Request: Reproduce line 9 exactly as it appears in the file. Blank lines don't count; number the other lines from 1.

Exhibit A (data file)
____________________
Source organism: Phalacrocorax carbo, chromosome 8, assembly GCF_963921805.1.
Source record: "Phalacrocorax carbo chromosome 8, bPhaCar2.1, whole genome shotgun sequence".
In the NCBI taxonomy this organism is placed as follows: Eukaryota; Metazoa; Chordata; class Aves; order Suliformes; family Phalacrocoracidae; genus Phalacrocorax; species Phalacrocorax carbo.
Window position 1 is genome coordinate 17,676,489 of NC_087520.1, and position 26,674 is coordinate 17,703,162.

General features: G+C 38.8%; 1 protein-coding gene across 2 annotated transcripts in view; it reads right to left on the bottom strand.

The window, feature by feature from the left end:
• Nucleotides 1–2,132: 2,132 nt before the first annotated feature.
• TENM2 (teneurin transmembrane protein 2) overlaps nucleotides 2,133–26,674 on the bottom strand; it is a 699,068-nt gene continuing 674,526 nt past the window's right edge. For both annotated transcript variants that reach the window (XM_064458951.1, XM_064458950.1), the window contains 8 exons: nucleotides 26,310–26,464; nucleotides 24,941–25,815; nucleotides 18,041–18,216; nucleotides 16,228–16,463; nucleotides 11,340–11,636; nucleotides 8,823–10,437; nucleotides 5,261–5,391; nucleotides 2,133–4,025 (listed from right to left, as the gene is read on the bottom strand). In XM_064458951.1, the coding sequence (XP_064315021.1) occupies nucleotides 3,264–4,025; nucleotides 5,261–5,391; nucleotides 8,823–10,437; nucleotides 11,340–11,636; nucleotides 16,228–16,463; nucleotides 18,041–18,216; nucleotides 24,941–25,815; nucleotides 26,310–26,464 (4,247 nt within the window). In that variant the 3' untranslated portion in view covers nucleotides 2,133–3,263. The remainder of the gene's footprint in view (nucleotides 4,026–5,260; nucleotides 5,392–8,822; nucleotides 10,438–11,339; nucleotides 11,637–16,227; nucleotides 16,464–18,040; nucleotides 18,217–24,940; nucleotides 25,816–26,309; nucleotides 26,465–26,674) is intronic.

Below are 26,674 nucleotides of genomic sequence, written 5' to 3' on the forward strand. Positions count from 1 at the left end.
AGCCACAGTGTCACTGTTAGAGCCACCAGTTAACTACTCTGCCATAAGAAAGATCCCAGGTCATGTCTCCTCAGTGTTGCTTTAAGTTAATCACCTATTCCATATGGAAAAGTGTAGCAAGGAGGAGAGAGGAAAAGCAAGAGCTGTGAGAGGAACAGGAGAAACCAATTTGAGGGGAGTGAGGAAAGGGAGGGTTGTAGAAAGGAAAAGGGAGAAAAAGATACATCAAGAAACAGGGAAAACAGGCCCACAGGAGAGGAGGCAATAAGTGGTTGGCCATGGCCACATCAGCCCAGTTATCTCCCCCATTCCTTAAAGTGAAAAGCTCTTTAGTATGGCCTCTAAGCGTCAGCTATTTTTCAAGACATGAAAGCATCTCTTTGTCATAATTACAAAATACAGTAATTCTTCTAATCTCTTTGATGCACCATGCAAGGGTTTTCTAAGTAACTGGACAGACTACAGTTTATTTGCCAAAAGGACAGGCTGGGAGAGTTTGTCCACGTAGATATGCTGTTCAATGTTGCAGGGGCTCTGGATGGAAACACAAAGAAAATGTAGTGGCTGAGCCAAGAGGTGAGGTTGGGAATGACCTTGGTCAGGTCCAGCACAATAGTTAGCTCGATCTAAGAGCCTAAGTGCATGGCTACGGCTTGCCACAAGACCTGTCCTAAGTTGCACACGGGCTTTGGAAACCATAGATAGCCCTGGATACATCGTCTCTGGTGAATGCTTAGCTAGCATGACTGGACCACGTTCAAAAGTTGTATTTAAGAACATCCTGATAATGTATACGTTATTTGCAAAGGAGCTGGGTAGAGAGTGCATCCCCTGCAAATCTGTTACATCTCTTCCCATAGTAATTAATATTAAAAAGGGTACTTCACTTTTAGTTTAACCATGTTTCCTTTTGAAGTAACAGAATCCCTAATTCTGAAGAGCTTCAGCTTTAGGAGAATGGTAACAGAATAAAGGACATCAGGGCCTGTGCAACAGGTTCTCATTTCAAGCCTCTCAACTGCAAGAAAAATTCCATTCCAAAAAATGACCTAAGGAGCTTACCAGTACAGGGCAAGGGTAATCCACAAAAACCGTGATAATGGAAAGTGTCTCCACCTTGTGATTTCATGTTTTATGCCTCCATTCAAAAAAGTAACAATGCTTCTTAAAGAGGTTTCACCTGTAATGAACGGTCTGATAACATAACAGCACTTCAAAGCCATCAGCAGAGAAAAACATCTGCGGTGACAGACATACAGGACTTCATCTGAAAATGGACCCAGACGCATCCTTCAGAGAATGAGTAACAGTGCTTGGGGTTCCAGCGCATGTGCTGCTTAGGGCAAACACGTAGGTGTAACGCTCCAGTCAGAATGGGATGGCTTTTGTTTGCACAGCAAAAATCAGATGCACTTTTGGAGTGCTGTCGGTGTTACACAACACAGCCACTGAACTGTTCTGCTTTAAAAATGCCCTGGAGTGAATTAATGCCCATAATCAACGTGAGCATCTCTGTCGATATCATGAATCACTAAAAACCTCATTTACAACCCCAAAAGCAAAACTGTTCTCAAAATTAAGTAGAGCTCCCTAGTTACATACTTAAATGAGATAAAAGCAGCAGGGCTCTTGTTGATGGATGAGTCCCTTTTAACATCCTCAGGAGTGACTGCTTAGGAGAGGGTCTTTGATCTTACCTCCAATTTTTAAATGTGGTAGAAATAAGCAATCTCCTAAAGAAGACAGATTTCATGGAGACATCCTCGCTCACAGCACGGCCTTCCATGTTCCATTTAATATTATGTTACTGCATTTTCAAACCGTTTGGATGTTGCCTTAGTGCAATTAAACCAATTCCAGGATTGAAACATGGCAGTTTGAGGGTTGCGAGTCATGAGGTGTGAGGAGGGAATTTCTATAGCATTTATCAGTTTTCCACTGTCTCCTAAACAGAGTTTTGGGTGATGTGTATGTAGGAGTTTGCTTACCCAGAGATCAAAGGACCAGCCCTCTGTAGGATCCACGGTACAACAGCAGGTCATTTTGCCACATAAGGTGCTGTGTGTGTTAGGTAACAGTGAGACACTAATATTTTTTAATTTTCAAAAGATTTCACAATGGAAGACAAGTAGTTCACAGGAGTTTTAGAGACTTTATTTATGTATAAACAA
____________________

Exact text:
Below are 26,674 nucleotides of genomic sequence, written 5' to 3' on the forward strand. Positions count from 1 at the left end.